He is most known for being a founding member of the band Journey, but he also had a long solo career that lasted for more than 40 years.

One of the best guitarists in music history, Schon’s fame has grown even more as a result of his live performances.

Over the years, he has continuously performed on tour, frequently with an all-star ensemble of musicians. He has won many accolades for his solo work.

Conflicts and lineup changes within the act occurred toward the end of the 1980s as a result of artistic differences.

Journey took a break when the Raised on Radio Tour was over. Schon concentrated on solo endeavors like Hardline and Bad English during this time and worked with many different musicians.

Schon managed to find time in the middle of the 1990s to work on the songs that would become 1995’s “Beyond the Thunder.”

The guitarist experimented with several musical genres on the album, which included tracks that were very dissimilar to the music he created with Journey.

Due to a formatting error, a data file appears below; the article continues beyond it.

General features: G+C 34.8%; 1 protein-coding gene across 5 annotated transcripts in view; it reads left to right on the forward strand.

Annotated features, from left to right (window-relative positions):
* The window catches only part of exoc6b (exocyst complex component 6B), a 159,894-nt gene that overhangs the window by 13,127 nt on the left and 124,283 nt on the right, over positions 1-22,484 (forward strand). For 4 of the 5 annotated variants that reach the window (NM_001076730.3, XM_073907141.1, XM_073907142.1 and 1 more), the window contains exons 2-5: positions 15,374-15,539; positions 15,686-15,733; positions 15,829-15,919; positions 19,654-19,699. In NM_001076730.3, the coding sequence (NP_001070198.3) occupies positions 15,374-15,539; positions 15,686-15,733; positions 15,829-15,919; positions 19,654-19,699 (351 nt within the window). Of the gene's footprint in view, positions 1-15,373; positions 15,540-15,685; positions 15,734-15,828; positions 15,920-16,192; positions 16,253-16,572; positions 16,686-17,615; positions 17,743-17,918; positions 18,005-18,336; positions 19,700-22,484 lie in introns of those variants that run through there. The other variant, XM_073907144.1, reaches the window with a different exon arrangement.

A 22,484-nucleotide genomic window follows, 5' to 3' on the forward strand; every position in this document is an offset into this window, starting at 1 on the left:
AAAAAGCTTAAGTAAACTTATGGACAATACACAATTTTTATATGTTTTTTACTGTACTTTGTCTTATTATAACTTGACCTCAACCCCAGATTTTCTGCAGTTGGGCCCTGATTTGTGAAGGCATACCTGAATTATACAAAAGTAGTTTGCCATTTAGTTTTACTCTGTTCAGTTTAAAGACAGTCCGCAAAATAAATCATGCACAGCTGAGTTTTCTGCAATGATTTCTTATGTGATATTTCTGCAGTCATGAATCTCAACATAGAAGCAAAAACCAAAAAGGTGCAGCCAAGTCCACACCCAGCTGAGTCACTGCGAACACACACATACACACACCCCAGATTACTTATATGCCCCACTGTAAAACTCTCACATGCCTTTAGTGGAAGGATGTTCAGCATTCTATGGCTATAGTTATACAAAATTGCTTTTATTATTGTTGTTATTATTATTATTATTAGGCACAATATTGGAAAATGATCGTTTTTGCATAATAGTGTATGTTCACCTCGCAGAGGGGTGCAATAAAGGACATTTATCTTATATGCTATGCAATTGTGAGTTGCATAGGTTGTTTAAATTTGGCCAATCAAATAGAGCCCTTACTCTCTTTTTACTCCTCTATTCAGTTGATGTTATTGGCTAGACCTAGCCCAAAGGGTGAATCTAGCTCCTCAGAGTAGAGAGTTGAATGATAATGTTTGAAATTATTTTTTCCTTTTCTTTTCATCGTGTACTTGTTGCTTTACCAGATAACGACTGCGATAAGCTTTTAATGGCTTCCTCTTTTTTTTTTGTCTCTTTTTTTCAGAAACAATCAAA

Schon then saw that Journey was working against him as a solo artist, limiting his ability to produce new material.

He talked about it after the release of ‘Beyond The Thunder’. It was with Gary James and he revealed that it was the time he realized the band was holding him down.

He claimed that the record was the first step toward his true goals and that he had a side with jazz influences.

Schon then stated that he was keen to experiment with other genres, such as jazz because all of Journey’s music had been rock & roll.

The guitarist claims that during his time apart from Journey, he studied various aspects of his musical abilities and observed his willingness to advance and improve. The musician also realized that he hadn’t yet reached his full potential. Speaking with Gary James, he said,